The 7 M’s of Motivation

12th September 2011

Caroline

Employee Engagement & Motivation

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As Entrepreneurs, if we are to grow our businesses then we need the help of a motivated and productive group of people, we can’t do everything on our own. One issue that continually comes up in the work we do with Business Owners / Entrepreneurs is how to re-motivate / re-energise business teams so that productivity and creativity increases.

One of the delights with working with humans is that we are all different and that what motivates one does not necessarily motivate the other. And yet there are certain principles that when you keep them in mind will help you motivate the individual’s within your team and in turn the team itself.

For ease of recollection, I have called these principles: the 7 M’s of Motivation.

M1 – Motivation is an Inside Job
We can create the environment and circumstances that are more likely to be motivational to employees. We can incentivise them, which again for some will be motivational. Ultimately, motivation comes from within. If an employee finds the environment, the incentives, the targets appealing and worthwhile to them, then they will experience the emotion of motivation. Put another way, motivation is not something we do to someone else, it is something they create for themselves.

“That doesn’t help me” I hear you cry. The following “M’s” will direct your attention to things that we can do to create an environment, approaches to structuring the goals in such a way that your team members are likely to find them motivational.

M2 – Make it a Verb
Motivation is not a “thing” or an object. It is not something that you can pick up. Grammatically we treat the word ‘Motivation’ as a noun, therefore we treat it is as if it is an object. Objects are solid things they are not flowing. An emotion is a changing and flowing experience.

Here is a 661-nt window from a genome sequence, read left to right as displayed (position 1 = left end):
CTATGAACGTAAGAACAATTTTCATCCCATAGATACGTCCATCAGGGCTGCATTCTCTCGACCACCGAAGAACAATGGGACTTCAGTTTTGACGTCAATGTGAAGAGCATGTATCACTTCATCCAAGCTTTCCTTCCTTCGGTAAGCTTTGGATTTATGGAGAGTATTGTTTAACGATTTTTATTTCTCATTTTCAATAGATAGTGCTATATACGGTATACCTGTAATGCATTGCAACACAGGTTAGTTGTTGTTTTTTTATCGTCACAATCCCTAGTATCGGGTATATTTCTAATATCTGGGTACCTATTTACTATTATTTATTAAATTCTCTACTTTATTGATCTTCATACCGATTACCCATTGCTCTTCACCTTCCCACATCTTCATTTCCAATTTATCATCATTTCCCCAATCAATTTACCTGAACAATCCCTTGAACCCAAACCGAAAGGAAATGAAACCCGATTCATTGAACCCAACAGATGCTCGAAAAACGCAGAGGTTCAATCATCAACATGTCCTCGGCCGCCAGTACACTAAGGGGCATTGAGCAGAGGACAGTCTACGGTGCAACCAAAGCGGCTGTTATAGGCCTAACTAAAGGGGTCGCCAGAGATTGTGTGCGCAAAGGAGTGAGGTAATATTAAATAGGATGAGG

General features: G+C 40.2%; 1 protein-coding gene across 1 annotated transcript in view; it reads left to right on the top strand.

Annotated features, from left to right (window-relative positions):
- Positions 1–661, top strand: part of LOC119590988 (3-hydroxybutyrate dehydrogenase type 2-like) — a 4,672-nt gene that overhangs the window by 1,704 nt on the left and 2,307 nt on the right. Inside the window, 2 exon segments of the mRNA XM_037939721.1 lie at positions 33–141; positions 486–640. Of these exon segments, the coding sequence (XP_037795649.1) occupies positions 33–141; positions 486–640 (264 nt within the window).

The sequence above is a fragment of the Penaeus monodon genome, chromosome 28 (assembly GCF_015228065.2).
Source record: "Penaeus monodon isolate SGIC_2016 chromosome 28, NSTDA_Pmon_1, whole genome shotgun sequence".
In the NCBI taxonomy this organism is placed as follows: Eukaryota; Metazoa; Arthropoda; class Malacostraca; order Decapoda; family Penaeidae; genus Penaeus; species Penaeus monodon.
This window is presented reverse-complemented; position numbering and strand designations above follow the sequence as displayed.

Make it a verb. Change your thinking from ‘Motivation’ to ‘Motivating’. i.e. what are you doing to make their role, the environment they work in motivating? What can you do to make the role or the project more motivating?

When clients say “my staff are de-motivated and underperforming, I need you to motivate them” I often respond “Did you hire them that way?” to which I get the indignant response “Of course not!” My response is the crux of this point “So what are you doing to them to de-motivate them and cause them to under perform?”

Setting clear targets, providing praise and clear feedback, providing them interesting and engaging projects to work on, ask employees for their point of view or ideas on a matter are all simple things that can make a big difference to how motivating and engaging the work environment is.

M3 – Make it Personal & M4 – Make it Significant
We recognise that different things motivate different people or in the common vernacular “Different strokes for different folks”. Here are some pointers that will help you to think through how you can make the goal significant to them personally:
– WIIFM: What are they going to get out of pursuing the corporate goals? The acronym WIIFM (What’s in it for me) shines through loud and proud at this point. Employees have their own reasons for coming to work; some are of more value to you than others. However, if employees are encouraged to consider how they will achieve personal benefit whilst creating business benefit then that will improve morale and motivation. Often employees will not have ‘connected the dots’, they will not have looked at how doing their role, how completing the project will benefit them. Those benefits do not have to be financial in order to be worthy and motivational to employees. Even those with the most limited career aspirations want to learn and grow.
– Ask yourself a better question: Sometimes employees cannot see what benefit they could derive from doing a particular assignment. Then I encourage them to “Ask a better question”. The quality of the questions you ask yourself determines the quality of answers you will get. By asking yourself a better quality question such as “What are they ways in which I can learn from this?” can give new insights and new meaning to assignments. It can offer a purpose, personal and significant to that person.